HHS Chief Azar: Regulators aren't going to to let e-cigarettes become a 'pathway to nicotine dependency'

  • Health and Human Services Secretary Alex Azar said the agency supports the Food and Drug Administration's proposed e-cigarette crackdown.
  • The FDA earlier this week threatened to pull e-cigarettes from shelves if manufacturers do not control teen use.
  • The FDA is specifically ordering five brands — Juul, British American Tobacco's Vuse, Altria's MarkTen, Imperial Brands' Blu E-cigs and Japan Tobacco's Logic — to submit plans within 60 days detailing how they will prevent teens from using their products.

Regulators aren't going to allow what they're calling an epidemic of e-cigarette use among teens become a "pathway to nicotine dependency," Health and Human Services Secretary Alex Azar told CNBC on Friday.

The e-cigarette craze has driven what's arguably the largest uptick in teen nicotine use in decades after years of driving cigarette smoking rates to record lows. Teens who would have never smoked cigarettes are happily inhaling fruity flavors, sometimes without realizing it is packed with nicotine, an addictive substance.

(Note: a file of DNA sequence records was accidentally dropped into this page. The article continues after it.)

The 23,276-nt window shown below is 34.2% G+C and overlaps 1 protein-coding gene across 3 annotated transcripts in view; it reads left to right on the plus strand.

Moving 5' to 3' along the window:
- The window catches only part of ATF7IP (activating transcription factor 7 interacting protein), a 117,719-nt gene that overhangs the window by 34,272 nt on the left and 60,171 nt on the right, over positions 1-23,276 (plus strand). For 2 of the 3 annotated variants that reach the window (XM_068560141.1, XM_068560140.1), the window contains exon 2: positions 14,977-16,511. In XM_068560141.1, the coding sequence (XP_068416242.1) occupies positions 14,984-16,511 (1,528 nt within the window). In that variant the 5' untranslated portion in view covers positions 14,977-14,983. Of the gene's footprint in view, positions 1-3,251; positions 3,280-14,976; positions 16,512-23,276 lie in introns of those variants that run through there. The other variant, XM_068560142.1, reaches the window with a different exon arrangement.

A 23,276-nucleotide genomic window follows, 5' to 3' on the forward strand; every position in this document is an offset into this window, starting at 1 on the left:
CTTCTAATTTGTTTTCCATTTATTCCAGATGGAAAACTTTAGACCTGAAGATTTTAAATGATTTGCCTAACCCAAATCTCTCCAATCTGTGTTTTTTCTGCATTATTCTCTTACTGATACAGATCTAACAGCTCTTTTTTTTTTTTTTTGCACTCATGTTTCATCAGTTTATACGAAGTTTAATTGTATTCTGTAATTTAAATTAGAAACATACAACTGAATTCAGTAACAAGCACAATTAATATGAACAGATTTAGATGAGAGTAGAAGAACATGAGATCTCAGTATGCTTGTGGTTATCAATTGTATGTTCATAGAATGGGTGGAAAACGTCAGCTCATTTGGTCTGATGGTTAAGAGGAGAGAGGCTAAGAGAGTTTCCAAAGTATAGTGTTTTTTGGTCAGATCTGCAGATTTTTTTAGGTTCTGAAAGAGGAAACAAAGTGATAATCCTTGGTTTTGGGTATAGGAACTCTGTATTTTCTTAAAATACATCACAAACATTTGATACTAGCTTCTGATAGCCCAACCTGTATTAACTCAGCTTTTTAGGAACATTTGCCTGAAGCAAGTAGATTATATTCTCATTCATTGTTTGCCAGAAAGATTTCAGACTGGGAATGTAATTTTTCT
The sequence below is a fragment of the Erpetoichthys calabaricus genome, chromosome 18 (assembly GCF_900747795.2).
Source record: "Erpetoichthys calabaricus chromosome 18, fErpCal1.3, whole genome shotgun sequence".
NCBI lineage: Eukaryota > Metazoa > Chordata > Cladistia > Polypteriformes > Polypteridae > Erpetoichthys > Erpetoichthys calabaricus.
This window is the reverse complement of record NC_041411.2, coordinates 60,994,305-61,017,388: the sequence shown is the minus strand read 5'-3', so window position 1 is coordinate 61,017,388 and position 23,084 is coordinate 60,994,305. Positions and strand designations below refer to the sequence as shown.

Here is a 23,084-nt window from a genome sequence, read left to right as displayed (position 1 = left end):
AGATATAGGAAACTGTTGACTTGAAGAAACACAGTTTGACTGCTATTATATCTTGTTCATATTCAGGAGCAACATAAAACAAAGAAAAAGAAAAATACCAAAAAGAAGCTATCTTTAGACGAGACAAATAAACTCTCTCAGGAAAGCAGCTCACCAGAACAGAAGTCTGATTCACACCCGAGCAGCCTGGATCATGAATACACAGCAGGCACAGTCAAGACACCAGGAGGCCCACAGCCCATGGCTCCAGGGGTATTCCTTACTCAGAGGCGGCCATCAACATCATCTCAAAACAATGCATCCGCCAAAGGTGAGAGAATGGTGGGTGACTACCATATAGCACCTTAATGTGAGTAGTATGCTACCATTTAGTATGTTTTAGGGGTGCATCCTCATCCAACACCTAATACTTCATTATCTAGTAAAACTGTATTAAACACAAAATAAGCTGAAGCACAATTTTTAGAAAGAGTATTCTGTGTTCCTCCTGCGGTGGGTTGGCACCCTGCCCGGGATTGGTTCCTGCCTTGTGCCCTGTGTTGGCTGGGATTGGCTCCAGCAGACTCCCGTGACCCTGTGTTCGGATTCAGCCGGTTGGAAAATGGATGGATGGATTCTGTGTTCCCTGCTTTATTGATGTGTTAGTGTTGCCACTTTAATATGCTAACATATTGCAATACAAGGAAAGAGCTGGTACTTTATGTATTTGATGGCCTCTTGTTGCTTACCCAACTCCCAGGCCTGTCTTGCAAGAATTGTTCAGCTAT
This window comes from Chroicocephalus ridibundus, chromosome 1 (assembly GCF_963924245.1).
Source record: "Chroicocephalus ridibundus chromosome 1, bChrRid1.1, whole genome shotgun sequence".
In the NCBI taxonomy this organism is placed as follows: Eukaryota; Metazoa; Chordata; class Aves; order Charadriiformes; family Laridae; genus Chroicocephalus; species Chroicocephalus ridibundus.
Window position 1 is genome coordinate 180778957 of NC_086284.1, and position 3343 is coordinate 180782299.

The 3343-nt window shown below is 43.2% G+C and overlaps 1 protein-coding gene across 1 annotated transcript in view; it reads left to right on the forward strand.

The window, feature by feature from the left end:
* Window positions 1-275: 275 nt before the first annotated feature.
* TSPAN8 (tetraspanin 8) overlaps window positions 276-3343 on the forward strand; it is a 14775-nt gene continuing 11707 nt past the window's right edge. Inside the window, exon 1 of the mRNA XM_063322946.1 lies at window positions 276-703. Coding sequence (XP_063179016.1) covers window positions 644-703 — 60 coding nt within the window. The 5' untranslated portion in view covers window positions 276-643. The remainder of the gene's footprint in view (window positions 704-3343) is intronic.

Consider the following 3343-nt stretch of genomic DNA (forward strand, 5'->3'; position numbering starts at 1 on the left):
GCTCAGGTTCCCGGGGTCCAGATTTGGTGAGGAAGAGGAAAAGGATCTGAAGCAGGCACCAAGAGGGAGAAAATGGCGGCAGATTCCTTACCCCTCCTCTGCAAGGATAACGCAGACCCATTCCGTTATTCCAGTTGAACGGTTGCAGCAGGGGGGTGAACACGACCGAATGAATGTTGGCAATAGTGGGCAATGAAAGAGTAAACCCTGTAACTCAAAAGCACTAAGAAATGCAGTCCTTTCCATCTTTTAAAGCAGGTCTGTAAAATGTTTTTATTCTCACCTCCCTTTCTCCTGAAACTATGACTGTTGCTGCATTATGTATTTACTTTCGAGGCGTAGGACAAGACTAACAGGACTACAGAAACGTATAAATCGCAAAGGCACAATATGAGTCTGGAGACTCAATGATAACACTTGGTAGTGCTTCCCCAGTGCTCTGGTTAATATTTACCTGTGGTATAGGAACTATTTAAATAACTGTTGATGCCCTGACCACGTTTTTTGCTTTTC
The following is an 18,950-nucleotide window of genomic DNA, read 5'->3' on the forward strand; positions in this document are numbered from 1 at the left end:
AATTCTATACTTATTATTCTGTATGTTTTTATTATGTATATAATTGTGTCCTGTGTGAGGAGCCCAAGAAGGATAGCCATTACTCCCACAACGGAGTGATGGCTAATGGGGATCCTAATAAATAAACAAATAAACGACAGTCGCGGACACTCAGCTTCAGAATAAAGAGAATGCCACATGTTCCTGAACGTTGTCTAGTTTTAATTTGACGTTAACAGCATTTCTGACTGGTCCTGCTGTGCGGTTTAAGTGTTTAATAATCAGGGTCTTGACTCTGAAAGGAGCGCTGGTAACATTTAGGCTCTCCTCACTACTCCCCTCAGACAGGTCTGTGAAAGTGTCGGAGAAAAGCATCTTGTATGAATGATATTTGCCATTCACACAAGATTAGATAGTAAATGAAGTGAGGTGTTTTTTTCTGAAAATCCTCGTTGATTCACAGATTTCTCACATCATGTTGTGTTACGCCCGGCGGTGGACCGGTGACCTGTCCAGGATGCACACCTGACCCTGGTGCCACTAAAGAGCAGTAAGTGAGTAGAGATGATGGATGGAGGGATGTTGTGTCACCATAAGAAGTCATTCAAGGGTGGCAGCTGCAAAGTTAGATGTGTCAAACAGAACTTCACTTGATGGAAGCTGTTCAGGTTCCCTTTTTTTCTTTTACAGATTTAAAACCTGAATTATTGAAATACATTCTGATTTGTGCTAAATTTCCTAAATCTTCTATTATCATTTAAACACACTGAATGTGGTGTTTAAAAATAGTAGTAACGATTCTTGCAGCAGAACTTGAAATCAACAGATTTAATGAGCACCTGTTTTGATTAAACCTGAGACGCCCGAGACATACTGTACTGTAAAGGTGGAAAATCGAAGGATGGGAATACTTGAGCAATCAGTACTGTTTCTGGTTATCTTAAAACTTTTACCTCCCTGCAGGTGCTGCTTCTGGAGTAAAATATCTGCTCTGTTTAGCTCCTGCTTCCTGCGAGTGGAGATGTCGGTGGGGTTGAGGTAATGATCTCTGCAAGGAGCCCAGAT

In response, the Food and Drug Administration earlier this week threatened to pull e-cigarettes from shelves if manufacturers do not control teen use. The agency is specifically ordering five brands — Juul, British American Tobacco's Vuse, Altria's MarkTen, Imperial Brands' Blu E-cigs and Japan Tobacco's Logic — to submit plans within 60 days detailing how they will prevent teens from using their products.

Azar said he "completely supports" the FDA in its proposed crackdown Friday in an interview with CNBC's "Squawk on the Street." A father of teens himself, he said he sees the "pervasiveness" and "rapid spread" of teen e-cigarette use.

FDA Commissioner Scott Gottlieb told CNBC on Thursday that the FDA will soon publicly release new data showing that the proportion of high school teenagers using e-cigarettes has "reached nothing short of an epidemic."

Tobacco stocks surged after the news, as investors speculated it was good news for cigarettes and a win for Big Tobacco.

"I wouldn't want to speculate on the why the stock market reacts in the way that it does," Azar said. "I think it's also important to remember ... combustible companies also do have e-cigarette product lines, and they may be forecasting that as we move into a much more heightened regulatory framework, capabilities and capacities to deal with a heightened regulatory environment."

WATCH: How Juul made vaping cool and became a $15 billion e-cigarette giant